How to perform an UPDATE in SQL Server

Written by Johannes Åkesson
Reviewed by Johannes Åkesson
Jun 28, 2024
3 min read

Updating data in SQL Server is a common task for business users who need to ensure their data remains accurate and up-to-date. This guide will walk you through the process of using the ‘UPDATE’ statement in SQL Server, providing easy-to-follow steps and code snippets you can use directly in SQL Server Management Studio (SSMS).

Understanding the SQL UPDATE statement

The UPDATE statement in SQL Server is used to modify the existing records in a table. You can update one or multiple columns at a time based on certain conditions. The basic syntax for the ‘UPDATE’ statement is:

UPDATE table_name
SET column1 = value1, column2 = value2, …
WHERE condition;

Steps to perform a SQL UPDATE

  1. Identify the Table and Columns to Update: Determine which table and columns you need to update. Ensure you have the necessary permissions to update the data.
  2. Write the UPDATE Statement: Formulate the ‘UPDATE’ statement with the appropriate ‘SET’ and ‘WHERE’ clauses.
  3. Execute the Statement: Run the statement in SSMS to apply the changes.

Example 1: Updating a single column

Let’s start with a simple example where we update a single column. Suppose we have a table named ‘Employees’ and we want to update the ‘LastName’ of an employee with ‘EmployeeID’ of 1.

UPDATE Employees
SET LastName = 'Smith'
WHERE EmployeeID = 1;

Example 2: Updating multiple columns

In the next example, we will update multiple columns. Assume we want to update the ‘FirstName’ and ‘LastName’ of the same employee.

UPDATE Employees
SET FirstName = 'John', LastName = 'Smith'
WHERE EmployeeID = 1;

Example 3: Updating based on a condition

Sometimes, you may need to update records based on specific conditions. For instance, if you want to give a 10% salary raise to all employees in the ‘Sales’ department, you would do the following:

UPDATE Employees
SET Salary = Salary * 1.10
WHERE Department = 'Sales';

Example 4: Using a Subquery in an UPDATE Statement

You can also use a subquery to update a table based on values from another table. Suppose we have a table ‘Departments’ and we want to update the ‘ManagerID’ in the ‘Employees’ table to the ‘ManagerID’ from the ‘Departments’ table where the department names match.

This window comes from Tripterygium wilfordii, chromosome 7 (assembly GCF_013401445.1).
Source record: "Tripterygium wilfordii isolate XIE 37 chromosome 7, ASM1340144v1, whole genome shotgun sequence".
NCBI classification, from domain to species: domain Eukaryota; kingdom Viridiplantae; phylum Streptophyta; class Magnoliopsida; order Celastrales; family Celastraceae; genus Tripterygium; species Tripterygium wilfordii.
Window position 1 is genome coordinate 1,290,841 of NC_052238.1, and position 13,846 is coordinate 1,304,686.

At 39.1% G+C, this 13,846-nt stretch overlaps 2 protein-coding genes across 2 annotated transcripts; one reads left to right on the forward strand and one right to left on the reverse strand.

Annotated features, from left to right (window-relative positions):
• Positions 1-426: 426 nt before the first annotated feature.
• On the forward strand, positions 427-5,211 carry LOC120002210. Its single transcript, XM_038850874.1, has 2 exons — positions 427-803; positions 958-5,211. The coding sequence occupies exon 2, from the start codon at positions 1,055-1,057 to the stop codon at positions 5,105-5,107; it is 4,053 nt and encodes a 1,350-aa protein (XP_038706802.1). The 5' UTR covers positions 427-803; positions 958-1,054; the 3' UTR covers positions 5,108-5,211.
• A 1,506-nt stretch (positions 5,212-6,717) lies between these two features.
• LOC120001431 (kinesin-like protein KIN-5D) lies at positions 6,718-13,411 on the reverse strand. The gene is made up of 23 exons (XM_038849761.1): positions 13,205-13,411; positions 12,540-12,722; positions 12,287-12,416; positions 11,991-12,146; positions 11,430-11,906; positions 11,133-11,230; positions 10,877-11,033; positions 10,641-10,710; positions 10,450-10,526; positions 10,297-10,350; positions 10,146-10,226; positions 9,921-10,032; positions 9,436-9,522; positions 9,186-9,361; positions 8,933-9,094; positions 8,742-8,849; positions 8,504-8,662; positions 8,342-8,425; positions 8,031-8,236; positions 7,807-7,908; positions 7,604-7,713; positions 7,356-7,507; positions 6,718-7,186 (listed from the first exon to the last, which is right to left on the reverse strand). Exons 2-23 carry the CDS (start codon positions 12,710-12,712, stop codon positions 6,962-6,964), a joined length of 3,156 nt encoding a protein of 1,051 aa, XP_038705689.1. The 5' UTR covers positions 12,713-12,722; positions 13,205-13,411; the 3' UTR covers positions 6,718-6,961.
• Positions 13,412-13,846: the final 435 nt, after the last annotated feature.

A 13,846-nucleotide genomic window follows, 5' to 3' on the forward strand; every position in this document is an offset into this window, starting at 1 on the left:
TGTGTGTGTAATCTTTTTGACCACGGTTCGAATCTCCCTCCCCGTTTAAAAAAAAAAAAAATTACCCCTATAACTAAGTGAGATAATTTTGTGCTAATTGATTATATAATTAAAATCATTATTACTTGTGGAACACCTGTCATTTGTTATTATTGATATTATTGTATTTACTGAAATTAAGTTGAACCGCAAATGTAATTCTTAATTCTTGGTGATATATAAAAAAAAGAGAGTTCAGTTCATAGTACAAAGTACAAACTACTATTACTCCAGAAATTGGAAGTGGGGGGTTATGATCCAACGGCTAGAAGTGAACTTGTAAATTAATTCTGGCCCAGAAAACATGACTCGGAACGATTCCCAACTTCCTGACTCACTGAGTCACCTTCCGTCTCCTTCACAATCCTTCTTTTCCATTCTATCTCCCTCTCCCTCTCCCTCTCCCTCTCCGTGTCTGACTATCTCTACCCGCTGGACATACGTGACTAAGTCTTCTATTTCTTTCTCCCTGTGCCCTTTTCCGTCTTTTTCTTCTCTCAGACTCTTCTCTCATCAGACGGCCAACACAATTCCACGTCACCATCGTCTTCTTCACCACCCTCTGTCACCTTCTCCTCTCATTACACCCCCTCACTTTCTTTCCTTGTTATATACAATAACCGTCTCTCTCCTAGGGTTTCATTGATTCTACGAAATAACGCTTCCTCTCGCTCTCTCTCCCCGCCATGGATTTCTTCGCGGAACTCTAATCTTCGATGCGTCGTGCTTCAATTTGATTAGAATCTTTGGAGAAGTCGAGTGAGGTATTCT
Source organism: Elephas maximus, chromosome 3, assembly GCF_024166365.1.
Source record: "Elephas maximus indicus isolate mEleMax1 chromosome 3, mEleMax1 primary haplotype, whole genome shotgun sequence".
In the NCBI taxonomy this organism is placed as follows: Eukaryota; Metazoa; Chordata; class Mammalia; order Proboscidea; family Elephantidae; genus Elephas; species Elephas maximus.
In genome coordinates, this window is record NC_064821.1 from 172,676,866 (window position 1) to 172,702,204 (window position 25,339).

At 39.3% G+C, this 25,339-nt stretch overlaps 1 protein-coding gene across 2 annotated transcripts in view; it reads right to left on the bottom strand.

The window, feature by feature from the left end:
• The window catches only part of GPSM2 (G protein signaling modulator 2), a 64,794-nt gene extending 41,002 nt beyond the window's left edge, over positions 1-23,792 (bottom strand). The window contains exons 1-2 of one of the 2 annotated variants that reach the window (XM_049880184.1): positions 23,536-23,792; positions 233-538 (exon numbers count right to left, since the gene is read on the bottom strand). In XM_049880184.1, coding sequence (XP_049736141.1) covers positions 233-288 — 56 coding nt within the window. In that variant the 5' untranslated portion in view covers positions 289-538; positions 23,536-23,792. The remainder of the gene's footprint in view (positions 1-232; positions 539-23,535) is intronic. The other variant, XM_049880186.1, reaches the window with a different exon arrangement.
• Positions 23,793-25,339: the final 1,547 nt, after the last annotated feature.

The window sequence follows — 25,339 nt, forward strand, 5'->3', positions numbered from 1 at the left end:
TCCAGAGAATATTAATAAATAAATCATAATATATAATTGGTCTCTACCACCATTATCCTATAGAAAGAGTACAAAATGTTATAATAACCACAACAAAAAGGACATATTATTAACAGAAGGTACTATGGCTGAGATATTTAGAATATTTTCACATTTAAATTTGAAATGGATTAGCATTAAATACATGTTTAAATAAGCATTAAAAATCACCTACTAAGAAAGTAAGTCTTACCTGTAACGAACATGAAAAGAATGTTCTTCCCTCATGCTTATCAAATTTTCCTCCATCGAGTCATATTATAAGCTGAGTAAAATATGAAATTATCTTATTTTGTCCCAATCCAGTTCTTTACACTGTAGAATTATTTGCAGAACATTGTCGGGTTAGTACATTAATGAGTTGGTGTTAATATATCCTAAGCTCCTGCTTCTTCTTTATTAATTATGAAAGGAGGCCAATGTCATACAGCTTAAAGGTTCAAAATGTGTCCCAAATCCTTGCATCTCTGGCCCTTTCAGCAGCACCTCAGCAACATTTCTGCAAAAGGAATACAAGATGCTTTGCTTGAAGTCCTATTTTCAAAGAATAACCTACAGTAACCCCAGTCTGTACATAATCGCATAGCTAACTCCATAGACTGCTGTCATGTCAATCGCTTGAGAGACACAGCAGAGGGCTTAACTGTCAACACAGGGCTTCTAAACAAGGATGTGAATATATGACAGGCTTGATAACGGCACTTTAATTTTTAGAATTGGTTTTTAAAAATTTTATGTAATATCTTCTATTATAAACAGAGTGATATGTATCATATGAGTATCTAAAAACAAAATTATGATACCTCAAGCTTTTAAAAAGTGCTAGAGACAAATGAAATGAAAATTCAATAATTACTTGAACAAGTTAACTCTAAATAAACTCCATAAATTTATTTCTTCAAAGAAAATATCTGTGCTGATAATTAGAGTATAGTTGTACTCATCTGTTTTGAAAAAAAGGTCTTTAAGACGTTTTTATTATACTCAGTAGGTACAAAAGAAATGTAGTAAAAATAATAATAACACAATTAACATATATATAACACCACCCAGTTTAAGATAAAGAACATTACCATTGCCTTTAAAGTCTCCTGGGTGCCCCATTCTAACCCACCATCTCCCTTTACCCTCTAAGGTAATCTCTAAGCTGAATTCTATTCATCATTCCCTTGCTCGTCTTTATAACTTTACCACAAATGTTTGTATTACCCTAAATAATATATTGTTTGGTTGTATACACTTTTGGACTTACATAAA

UPDATE Employees
SET ManagerID = (SELECT ManagerID FROM Departments WHERE
Departments.DepartmentName = Employees.Department)
WHERE Department IS NOT NULL;

Best practices for using UPDATE statements

  • Always Backup Your Data: Before performing any update operations, ensure you have a backup of your data to prevent accidental data loss.
  • Test Your Queries: Run your queries in a test environment to make sure they perform as expected without unintended side effects.
  • Use Transactions: For critical updates, use transactions to ensure that your updates are atomic and can be rolled back if something goes wrong.
BEGIN TRANSACTION;
UPDATE Employees
SET Salary = Salary * 1.10
WHERE Department = 'Sales';

-- If everything is correct
COMMIT TRANSACTION;

-- If something went wrong
-- ROLLBACK TRANSACTION;
  • Be cautious with ‘WHERE’: Be cautious with ‘WHERE’ clauses to avoid updating all rows unintentionally with a condition like ‘WHERE’ 1=1. Always double-check your conditions.

Conclusion

Updating data in SQL Server is straightforward once you understand the syntax and best practices. By following the examples provided, you can confidently perform updates in your database. Remember to always backup your data and test your queries before executing them in a production
environment.

For more tips and detailed guides on SQL Server, visit our SQL Spreads blog.

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